Planting Rosemary

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HANE Tincture 101 June 2024

Just imagine row after row of amber and cobalt blue bottles lining the shelves of your herbal dispensary, each neatly labeled and filled with various shades of yellow, green, and brown herbal tinctures that you’ve crafted for a specific purpose. In the online, self-paced Tincture Making 101 Mini Course, we explore the craft of tincture making from the ground up, giving you a solid foundation that will prepare you to make, use, and formulate tinctures confidently! 

This is the perfect time for the tincture course - plants are growing abundantly and you ought to take advantage of that, to harvest and prepare your herbal preparations ready for the winter. 

Planting rosemary in pots

Planting Rosemary

Rosemary is a beautiful evergreen shrub.

It is a good value plant - lovely glossy green leaves, delicate blue flowers in Spring and sometimes again in Autumn if you haven't harvested it.

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It is aromatic and an essential for your herb garden. Its uses are culinary, medicinal and cosmetic.

Its natural habitat is warm and sunny, so you need to reproduce that as much as you can when selecting the spot to plant it.

A chalky soil is best, so if your's isn't chalky, add some egg shells, wood ash, garden lime or chalk to the planting hole.

So, select your spot against a wall for protection.

Planting Rosemary - choosing the spot

Rosemary can grow to around 5 feet, so when planting rosemary, place it towards the back of your herb garden. Don't plant too close to the wall - leave it room to grow - about 2 feet away would be best.

Prepare the planting hole carefully.

Measure the root ball of the rosemary by 'offering' the pot it came in to the hole - make it a bit bigger and deeper than the pot - don't compact the soil with the pot - it will make it harder for the rosemary's roots to penetrate the surrounding ground - just make sure the hole is big enough.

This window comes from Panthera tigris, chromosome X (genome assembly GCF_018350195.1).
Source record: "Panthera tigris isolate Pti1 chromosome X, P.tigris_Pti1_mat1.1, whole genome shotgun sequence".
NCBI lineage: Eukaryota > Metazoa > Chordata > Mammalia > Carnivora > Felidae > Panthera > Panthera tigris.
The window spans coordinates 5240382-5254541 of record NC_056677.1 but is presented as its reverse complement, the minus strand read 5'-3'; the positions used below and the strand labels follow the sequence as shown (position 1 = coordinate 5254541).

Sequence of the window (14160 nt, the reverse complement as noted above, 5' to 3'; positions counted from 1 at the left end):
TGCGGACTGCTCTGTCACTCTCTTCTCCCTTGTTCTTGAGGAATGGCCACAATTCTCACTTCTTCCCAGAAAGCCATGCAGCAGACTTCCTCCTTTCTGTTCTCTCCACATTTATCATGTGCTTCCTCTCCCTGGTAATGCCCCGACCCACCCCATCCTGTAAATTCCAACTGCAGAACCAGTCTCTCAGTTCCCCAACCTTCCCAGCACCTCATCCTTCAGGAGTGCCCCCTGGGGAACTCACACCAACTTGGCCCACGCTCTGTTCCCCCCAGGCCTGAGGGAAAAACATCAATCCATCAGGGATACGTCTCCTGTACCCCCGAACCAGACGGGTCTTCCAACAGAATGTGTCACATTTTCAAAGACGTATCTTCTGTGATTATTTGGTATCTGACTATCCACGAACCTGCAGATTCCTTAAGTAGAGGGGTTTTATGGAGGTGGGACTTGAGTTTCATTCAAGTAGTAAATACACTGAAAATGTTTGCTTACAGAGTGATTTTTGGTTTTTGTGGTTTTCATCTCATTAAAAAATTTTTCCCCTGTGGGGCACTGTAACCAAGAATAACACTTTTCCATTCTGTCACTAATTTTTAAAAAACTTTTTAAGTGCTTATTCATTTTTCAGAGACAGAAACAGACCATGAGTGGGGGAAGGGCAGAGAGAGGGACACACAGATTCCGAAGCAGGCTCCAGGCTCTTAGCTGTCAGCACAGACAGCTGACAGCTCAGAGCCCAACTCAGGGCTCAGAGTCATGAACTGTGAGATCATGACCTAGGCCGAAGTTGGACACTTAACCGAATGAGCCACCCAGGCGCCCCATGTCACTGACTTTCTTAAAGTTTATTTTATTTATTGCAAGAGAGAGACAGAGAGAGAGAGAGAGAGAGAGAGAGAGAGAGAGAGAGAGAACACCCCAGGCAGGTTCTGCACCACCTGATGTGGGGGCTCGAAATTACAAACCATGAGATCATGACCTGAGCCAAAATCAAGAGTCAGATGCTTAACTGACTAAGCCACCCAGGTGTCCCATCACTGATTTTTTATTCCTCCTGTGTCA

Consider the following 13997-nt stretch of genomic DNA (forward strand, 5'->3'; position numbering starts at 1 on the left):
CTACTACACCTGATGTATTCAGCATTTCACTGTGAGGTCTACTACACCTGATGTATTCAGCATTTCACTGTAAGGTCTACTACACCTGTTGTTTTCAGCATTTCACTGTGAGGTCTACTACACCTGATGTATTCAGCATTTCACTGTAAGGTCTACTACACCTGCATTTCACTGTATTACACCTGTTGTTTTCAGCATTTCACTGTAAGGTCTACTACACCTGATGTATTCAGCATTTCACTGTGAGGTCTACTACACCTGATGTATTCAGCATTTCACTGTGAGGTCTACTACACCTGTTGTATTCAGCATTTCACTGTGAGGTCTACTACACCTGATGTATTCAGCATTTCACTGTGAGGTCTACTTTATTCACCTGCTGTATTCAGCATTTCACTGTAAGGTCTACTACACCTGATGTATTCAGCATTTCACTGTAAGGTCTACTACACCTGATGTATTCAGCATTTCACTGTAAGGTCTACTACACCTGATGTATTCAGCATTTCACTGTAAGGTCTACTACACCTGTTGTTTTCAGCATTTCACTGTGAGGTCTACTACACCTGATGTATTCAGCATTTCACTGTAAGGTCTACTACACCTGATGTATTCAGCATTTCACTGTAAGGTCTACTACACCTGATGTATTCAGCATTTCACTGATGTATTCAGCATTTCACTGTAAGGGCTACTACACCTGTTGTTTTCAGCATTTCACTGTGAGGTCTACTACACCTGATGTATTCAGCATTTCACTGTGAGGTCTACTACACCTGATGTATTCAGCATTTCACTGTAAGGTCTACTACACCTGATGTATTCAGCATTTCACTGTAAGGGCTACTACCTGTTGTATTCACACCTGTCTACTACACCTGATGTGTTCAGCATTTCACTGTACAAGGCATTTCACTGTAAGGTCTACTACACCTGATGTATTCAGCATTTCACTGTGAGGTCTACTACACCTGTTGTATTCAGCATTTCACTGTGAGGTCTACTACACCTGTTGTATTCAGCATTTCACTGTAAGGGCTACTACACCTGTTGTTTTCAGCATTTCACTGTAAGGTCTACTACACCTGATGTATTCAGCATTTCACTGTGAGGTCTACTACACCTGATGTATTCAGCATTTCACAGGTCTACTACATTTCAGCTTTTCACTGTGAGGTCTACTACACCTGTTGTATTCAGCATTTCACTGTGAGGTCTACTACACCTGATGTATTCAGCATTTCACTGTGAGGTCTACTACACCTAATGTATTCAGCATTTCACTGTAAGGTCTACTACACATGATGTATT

Puddle the hole with water - just fill it to the top and let it soak away.

Add egg shell, wood ash, lime or chalk as appropriate.

Remove the plant from the pot.

Gently break up the root ball - knead it carefully and tease out some of the roots - be really careful so that you break as few as possible. This will give the plant a head start in rooting.

Put the plant into the hole - make sure that the surface of the root ball is about an inch or so below the level of the ground.

Spread the roots carefully around the hole and then cover with the soil you removed.

Firm it down with your heel or the back of a spade.

Make sure the soil is firm - the idea is to not have the roots sitting in an air pocket when planting rosemary.

If you can, make an indent around the base about an inch or two deep. This is so when you water the rosemary it won’t just run off into the surrounding soil.

Look after it well during its first year, keep weed free and watered. You might like to put some fleece over it for the first winter.

You can start harvesting in the second year – there’s no reason why you shouldn’t give it a light trim during the first season, just be careful not to take too much – more a matter of keeping it in shape.

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